Two US soldiers missing in Iraq found dead

By Mussab Al-Khairalla

BAGHDAD - Two US soldiers missing in Iraq for three days have been found dead, their bodies showing signs of "barbaric" torture, after an intensive hunt involving thousands of troops.

"Coalition forces have recovered what we believe are the remains of the soldiers," US military spokesman Major General William Caldwell said, declining to comment on how they died.

An internet statement said the new leader of al Qaeda in Iraq "slit the throats" of the two men but its authenticity seemed questionable. The same group had said in a statement on Monday to be holding the men, but Caldwell dismissed that.

"God Almighty has graced the leader Abu Hamza al-Muhajir ... with the implementation of the sentence," said a statement from the Mujahideen Shura Council. Al Qaeda's former leader in Iraq, Abu Musab al-Zarqawi, died in a US air strike two weeks ago.

Caldwell said a joint US-Iraqi force found the bodies of Privates Thomas Lowell Tucker, 25, and Kristian Menchaca, 23, on Monday night dumped at an electrical plant. The recovery of the bodies was delayed by having to defuse bombs planted nearby.

He did not make clear whether the bodies themselves or the site were booby-trapped: "There were some IEDs in that location and they did have to dismantle some stuff to get to them."

White House National Security Adviser Stephen Hadley told reporters on Air Force One travelling with President George W. Bush to Vienna for meeting with European Union leaders that the bodies were being shipped home for positive identification.

"I think it's a reminder that this is a brutal enemy that does not follow any of the rules. It attacks civilians for political gain. It provokes sectarian violence and it really follows no rules of warfare," Hadley said.

Iraqi Defence Ministry official Major General Abdul Aziz Mohammed told Reuters earlier that the bodies showed signs of "barbaric torture". He did not elaborate.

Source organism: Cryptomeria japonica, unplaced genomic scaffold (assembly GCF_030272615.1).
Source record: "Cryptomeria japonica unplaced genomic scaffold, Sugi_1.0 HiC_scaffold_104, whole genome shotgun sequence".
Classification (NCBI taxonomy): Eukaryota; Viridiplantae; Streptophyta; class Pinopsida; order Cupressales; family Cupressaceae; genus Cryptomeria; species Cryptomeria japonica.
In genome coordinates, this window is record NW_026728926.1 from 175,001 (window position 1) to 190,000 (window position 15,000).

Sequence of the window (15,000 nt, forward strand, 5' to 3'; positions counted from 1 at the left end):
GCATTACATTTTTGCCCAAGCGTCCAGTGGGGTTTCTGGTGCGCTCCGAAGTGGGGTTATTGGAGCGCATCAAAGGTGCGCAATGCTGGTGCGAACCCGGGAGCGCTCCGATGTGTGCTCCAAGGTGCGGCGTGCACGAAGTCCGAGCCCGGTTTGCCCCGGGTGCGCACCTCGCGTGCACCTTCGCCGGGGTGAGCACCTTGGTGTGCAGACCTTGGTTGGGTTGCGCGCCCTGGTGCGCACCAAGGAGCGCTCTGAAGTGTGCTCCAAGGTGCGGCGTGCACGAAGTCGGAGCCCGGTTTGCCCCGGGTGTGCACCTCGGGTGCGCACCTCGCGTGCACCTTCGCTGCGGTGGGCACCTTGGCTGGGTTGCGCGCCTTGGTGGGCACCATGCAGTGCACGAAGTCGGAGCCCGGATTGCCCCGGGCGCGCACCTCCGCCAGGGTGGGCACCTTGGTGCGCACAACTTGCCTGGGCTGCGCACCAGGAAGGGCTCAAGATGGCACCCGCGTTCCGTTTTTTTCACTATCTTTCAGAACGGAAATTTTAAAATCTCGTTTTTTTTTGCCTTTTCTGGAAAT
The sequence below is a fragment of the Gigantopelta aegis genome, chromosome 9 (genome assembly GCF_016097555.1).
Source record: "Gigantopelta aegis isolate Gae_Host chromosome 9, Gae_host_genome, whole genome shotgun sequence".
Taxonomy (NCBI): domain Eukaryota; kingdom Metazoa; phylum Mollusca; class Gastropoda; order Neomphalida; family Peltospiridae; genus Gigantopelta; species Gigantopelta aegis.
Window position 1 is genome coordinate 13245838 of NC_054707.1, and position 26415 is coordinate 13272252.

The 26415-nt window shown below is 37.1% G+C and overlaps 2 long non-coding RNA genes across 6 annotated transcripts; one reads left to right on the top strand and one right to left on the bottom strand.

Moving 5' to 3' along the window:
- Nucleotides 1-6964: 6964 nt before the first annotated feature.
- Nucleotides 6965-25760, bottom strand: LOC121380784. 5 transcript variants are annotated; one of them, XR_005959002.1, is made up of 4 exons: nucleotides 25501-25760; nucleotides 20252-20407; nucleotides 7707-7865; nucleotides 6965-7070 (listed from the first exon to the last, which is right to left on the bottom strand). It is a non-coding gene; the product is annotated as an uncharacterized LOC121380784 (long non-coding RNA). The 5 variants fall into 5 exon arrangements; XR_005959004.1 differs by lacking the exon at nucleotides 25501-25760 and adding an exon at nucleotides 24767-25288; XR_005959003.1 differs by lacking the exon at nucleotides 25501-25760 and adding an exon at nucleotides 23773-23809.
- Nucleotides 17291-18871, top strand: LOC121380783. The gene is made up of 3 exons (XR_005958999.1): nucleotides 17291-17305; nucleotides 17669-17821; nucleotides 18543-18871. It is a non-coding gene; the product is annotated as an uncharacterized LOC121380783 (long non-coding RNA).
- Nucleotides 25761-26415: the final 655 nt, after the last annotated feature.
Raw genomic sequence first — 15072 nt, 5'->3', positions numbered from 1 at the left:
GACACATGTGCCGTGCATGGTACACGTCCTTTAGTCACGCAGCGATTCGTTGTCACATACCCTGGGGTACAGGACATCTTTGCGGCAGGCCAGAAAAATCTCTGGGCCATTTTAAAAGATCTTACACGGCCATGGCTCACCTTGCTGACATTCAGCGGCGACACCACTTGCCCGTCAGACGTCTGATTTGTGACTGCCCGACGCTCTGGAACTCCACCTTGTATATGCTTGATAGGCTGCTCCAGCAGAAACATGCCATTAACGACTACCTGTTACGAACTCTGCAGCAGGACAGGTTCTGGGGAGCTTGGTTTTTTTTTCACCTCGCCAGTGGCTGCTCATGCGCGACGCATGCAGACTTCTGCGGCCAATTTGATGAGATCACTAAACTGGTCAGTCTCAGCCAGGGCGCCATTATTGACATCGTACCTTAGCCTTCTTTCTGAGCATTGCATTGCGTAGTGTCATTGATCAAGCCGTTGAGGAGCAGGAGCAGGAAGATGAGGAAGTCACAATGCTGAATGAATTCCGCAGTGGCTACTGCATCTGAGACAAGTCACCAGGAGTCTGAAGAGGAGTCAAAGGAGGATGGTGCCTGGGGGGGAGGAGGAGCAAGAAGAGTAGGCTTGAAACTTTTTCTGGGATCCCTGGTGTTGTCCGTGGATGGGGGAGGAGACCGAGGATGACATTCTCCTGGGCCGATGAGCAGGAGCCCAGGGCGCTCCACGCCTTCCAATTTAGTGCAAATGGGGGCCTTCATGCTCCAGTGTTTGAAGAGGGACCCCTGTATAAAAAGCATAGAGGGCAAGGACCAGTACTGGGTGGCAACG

The US military launched a massive search for the soldiers involving aircraft and 8,000 US troops and Iraqi security forces after vowing not to leave them "out there".

The discovery came as more bomb blasts shook Baghdad, killing nine people despite a security clampdown. The US military also said troops hunting insurgents linked to al Qaeda had killed 15 gunmen in raids north of the capital.

Caldwell said a US air strike on a fleeing vehicle killed a senior al Qaeda in Iraq leader on Friday in the same area where the two American soldiers went missing a few hours later.

US forces had been on the trail of Mansur al-Mashhadani, identified as the top al Qaeda religious leader in the country, before he was killed in the Yusufiya area just south of Baghdad.

Tucker and Menchaca went missing at dusk on Friday after an ambush at a checkpoint in Yusufiya, a town in an area south of Baghdad some Iraqis call the "Triangle of Death", which is an al Qaeda stronghold. Another soldier was killed in the attack.

Their deaths dealt a blow to the US military after it killed Zarqawi on June 7 near Baquba, northeast of Baghdad.

US forces hunting insurgents linked to a suspected senior al Qaeda member launched simultaneous pre-dawn raids near Baquba on Tuesday, the US military said.

US soldiers were fired on from the roof of a house in the village of Qaduri Ali al Shahin, 13km north of Baquba as the operation got under way. Troops and supporting aircraft returned fire, killing 11 gunmen.

US troops said they found 10 AK-47 assault rifles and explosives in the raids, but residents said the victims were innocent employees of a nearby poultry farm.

Caldwell said no civilians had been killed in what he described as an "extremely long firefight".

US forces have stepped up their hunt for al Qaeda insurgents following Zarqawi's death and the government announced a security clampdown in the capital to try to thwart the car bombings that exact a deadly daily toll on civilians.

Japan's Prime Minister Junichiro Koizumi said on Tuesday Japan would withdraw its 550 soldiers, engaged in reconstruction and humanitarian work in Iraq.

Iraqi and British officials said Iraqi forces could take responsibility for a second southern province soon after announcing on Monday that the British-led force in the south would hand over Muthanna province next month.

- REUTERS

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